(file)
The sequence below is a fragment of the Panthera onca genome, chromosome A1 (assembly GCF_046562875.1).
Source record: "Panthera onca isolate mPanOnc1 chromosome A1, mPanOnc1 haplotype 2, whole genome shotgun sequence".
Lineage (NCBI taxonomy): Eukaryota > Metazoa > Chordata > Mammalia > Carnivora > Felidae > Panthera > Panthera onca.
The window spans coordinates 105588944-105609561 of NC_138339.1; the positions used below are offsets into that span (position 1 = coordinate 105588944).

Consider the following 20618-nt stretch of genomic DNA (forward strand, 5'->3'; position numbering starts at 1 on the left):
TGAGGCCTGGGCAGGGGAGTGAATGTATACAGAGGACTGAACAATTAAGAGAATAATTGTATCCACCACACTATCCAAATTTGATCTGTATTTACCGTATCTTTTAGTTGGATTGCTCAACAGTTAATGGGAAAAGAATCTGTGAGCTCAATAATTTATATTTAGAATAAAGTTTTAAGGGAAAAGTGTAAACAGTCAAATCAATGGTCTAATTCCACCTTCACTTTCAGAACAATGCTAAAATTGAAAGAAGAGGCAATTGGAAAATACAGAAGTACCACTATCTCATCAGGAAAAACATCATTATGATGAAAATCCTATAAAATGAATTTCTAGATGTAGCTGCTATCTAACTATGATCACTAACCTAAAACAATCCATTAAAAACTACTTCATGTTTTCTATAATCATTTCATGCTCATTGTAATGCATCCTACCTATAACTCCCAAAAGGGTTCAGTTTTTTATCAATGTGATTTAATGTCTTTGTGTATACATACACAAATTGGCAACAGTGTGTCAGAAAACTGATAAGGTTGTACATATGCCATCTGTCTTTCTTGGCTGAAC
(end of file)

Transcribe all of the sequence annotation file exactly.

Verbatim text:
The sequence below is a fragment of the Panthera onca genome, chromosome A1 (assembly GCF_046562875.1).
Source record: "Panthera onca isolate mPanOnc1 chromosome A1, mPanOnc1 haplotype 2, whole genome shotgun sequence".
Lineage (NCBI taxonomy): Eukaryota > Metazoa > Chordata > Mammalia > Carnivora > Felidae > Panthera > Panthera onca.
The window spans coordinates 105588944-105609561 of NC_138339.1; the positions used below are offsets into that span (position 1 = coordinate 105588944).

Consider the following 20618-nt stretch of genomic DNA (forward strand, 5'->3'; position numbering starts at 1 on the left):
TGAGGCCTGGGCAGGGGAGTGAATGTATACAGAGGACTGAACAATTAAGAGAATAATTGTATCCACCACACTATCCAAATTTGATCTGTATTTACCGTATCTTTTAGTTGGATTGCTCAACAGTTAATGGGAAAAGAATCTGTGAGCTCAATAATTTATATTTAGAATAAAGTTTTAAGGGAAAAGTGTAAACAGTCAAATCAATGGTCTAATTCCACCTTCACTTTCAGAACAATGCTAAAATTGAAAGAAGAGGCAATTGGAAAATACAGAAGTACCACTATCTCATCAGGAAAAACATCATTATGATGAAAATCCTATAAAATGAATTTCTAGATGTAGCTGCTATCTAACTATGATCACTAACCTAAAACAATCCATTAAAAACTACTTCATGTTTTCTATAATCATTTCATGCTCATTGTAATGCATCCTACCTATAACTCCCAAAAGGGTTCAGTTTTTTATCAATGTGATTTAATGTCTTTGTGTATACATACACAAATTGGCAACAGTGTGTCAGAAAACTGATAAGGTTGTACATATGCCATCTGTCTTTCTTGGCTGAAC